Werner Herzog’s ‘Fireball: Visitors from Darker Worlds’ Hurtles Through a History of Meteors and Deeper Musings
There are documentaries and then there are documentaries made by Werner Herzog. The legendary German director never loses his ability to take any subject and use it to expand into wider questions about existence. “Fireball: Visitors from Darker Worlds” is Herzog’s latest collaboration with seismologist Clive Oppenheimer, with whom he has explored the science and poetry of regions like Antarctica. In this new offering for Apple TV Plus, the two travel to corners of the world where one can find craters and evidence of meteorite impacts. You learn a lot while watching this documentary but it also features a profound meditation on how easily our species can face destruction. In this case, it is a form of cataclysm that has occurred several times in the planet’s history and could easily happen again.
With Herzog’s trademark narration, which ranges from educational to existentialist, the documentary opens over the shores of the Yucatan Peninsula, where scientists have found the crater of the asteroid that is believed to have wiped out the dinosaurs 65 million years ago. From there Herzog and Oppenheimer give us a tour that can almost be termed lush apocalypticism. They travel to Australia and gaze at the Wolfe Creek crater, a massive space where locals still make art celebrating its existence and believe it is a place where they can stay close to their ancestors. That is just one example of how for Herzog, the history of space objects hitting our world goes beyond science and connects to our life as a species in ways we may not always ponder. For example in Mecca the black stone Muslims consider holy might be a meteorite. In India ancient Hindu temples rest inside another massive crater left by an impact from long ago. Mexico’s Chicxulub Pueblo looks dilapidated yet nearby are dinosaur footprints embedded forever in rock, for Herzog they are testament to a dimwitted species unaware catastrophe was hurtling towards them.
Since his earliest documentaries in the 1970s, Herzog has had a gift for finding real life personalities more colorful than any fictional character. In Norway he and Oppenheimer sit down with Jon Larsen, a jazz musician and amateur scientist who has apparently pioneered the science of finding “micro-meteorites,” which are essentially space particles he collects atop Norway’s largest sports complex. He zooms in on them photographically with another amateur scientist who enjoys dressing up like Wyatt Earp. It may sound quite out there, but you can’t deny the dazzling photos they produce of material that seems otherworldly. In Ensisheim, France a giddy historian and polymath explains the history of a meteorite that crashed at about the time Columbus was landing in the New World. At the time it was seen as a portent that favored the Habsburg dynasty. Another scientist who runs a lab housing many space rocks and samples seems a bit too excited to lovingly show pieces of soil turned to glass by the enormous heat of an ancient meteor strike. These moments are as memorable as the North Korean soldiers singing to a volcano in Herzog’s “Into the Inferno.” As with his stunning documentaries such as “Cave of Forgotten Dreams,” Herzog combines these intriguing experts with stunning visuals of craters and rock materials, capturing an aesthetic wonder that goes beyond a mere educational documentary. Oppenheimer is also a great co-host. He sits down with an Indian scientist who explains how minerals and even sugar-like content have been found in crater sites and gives detailed narratives of what exactly happens when one of these big rocks slams into Earth.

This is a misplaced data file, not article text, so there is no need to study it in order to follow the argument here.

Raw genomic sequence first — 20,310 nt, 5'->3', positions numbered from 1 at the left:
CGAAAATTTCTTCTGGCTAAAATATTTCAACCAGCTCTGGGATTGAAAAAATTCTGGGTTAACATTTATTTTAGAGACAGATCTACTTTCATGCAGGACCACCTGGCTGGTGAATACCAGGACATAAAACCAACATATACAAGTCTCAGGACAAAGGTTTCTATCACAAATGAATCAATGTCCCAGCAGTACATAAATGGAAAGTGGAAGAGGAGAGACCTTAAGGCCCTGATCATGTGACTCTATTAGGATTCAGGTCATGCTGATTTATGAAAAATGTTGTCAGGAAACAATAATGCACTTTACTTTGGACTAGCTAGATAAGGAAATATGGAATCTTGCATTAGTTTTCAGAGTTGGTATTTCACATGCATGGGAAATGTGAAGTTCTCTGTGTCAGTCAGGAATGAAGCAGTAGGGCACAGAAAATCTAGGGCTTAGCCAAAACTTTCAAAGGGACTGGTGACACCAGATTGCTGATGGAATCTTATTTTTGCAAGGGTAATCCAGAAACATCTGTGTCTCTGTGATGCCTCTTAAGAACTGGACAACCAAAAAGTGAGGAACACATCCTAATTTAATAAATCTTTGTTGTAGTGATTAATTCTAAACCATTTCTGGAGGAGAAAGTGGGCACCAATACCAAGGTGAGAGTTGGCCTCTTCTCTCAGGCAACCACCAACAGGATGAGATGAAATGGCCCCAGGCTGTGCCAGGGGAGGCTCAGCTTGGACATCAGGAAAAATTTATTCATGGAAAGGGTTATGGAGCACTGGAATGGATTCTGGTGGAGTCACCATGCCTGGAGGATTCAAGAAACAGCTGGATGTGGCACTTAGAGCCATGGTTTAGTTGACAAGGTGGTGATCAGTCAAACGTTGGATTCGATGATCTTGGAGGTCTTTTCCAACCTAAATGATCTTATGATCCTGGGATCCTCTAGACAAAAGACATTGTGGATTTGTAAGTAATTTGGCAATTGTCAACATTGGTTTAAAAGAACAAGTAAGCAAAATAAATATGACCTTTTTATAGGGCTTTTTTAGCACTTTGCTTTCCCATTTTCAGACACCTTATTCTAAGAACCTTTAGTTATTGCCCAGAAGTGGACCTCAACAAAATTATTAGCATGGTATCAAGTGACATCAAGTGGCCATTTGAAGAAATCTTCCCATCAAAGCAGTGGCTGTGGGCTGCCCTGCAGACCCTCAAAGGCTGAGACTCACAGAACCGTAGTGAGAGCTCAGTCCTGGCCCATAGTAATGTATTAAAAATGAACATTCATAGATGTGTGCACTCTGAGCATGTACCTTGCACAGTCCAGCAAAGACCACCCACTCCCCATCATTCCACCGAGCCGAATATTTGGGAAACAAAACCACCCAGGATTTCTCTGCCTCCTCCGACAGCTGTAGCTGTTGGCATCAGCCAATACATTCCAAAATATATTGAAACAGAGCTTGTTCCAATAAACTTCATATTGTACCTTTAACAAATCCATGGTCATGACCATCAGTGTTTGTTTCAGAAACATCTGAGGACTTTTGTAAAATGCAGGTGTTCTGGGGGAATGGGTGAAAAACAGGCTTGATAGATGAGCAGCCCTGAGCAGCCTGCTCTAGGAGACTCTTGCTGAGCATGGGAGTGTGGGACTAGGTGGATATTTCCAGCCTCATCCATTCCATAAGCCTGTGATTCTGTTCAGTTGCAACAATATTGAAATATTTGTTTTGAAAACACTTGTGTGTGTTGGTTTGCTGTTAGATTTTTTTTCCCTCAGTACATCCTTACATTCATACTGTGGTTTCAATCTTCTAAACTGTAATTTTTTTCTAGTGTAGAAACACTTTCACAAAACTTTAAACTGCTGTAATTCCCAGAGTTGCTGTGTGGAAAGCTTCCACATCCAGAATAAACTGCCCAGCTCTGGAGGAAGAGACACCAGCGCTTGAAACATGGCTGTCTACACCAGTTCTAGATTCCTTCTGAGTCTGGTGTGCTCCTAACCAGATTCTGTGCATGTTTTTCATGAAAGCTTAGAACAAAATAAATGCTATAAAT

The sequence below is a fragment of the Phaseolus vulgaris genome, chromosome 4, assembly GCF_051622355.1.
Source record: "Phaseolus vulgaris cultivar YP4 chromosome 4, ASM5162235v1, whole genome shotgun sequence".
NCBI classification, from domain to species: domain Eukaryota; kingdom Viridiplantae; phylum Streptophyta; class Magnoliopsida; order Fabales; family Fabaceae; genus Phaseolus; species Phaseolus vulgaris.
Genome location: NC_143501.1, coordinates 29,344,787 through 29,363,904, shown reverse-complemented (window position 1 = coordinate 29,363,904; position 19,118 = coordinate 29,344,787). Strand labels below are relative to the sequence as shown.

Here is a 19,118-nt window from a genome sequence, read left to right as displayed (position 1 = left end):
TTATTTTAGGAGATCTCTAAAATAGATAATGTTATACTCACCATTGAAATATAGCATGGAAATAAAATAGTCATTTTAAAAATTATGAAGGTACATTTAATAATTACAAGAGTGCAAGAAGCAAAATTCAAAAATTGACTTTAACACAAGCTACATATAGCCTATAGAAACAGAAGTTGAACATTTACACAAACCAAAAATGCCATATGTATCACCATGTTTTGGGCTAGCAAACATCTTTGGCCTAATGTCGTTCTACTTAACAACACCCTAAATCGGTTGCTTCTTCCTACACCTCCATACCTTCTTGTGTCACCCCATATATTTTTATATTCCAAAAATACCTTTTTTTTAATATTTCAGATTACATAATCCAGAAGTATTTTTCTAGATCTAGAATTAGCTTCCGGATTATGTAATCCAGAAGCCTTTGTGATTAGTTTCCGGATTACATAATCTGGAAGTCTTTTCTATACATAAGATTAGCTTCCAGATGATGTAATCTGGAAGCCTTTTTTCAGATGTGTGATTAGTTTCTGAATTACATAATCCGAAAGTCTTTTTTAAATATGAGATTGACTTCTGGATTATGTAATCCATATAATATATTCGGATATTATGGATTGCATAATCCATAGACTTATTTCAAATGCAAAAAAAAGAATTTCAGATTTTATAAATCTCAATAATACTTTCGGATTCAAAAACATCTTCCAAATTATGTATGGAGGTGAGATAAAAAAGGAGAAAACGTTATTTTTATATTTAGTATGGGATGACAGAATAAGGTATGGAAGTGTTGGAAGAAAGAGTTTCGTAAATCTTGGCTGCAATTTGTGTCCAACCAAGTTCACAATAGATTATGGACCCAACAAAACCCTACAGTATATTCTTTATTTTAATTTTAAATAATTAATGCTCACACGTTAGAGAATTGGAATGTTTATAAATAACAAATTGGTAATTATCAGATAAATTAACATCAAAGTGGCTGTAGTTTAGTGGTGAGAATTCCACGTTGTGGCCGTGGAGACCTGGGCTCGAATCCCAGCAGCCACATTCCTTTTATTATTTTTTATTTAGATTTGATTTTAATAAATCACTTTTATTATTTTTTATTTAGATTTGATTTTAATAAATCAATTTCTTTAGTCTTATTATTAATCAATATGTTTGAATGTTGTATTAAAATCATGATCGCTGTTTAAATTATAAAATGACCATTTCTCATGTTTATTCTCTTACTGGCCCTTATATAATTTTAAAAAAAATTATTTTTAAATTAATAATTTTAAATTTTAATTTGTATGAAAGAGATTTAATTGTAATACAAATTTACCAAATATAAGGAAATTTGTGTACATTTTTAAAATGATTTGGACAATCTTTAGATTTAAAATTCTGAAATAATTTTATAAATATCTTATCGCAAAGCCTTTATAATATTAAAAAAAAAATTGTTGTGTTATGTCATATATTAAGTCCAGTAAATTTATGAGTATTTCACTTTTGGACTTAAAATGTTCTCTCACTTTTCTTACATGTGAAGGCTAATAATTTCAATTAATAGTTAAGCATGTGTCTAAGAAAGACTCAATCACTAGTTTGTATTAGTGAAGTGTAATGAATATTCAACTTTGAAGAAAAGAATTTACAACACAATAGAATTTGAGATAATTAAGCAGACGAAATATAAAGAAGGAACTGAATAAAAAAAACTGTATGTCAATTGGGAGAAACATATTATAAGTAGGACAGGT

Yet coursing through the narrative is Herzog the cinematic thinker and near-philosopher. All the science is for him just part of the grander, cosmic human question of existence. When he films local French who run an organization about the Ensisheim meteor, he wonders how often they consider the possible extinction of humanity. At one point he even inserts footage from Mimi Leder’s 1997 asteroid movie “Deep Impact,” reflecting on its existential power. The possibility of apocalypse becomes more present in the later sections of the documentary, when Herzog and Oppenheimer visit an observatory in Hawaii where scientists keep an eye out for any new objects that may aim for our planet. A NASA official describes the work of the Planetary Defense Coordination Office, which has the job of responding to any serious meteor threats. One possible defense mechanism is to explode a nuclear device next to the object, thus pushing it away from our atmosphere.
There are few directors as versatile as Herzog. By now he is as renowned for his documentaries as for his classic dramatic movies. That quest for understanding the human experience evident in early films like “Aguirre, the Wrath of God,” is present in all of his work. “Fireball” is about a particular kind of science but at its core it is about how small we are in the universe. He opens the documentary with footage from the 2013 meteor that exploded over Russia. It is a sobering reminder of our fragility. That same sense of our place in the cosmos also leads us to make deep and spiritual reflections. Herzog, like no other director, combines the two. We may be smarter than the dinosaurs but nature has a way of taming any species.
“Fireball: Visitors from Darker Worlds” begins streaming Nov. 13 on Apple TV+.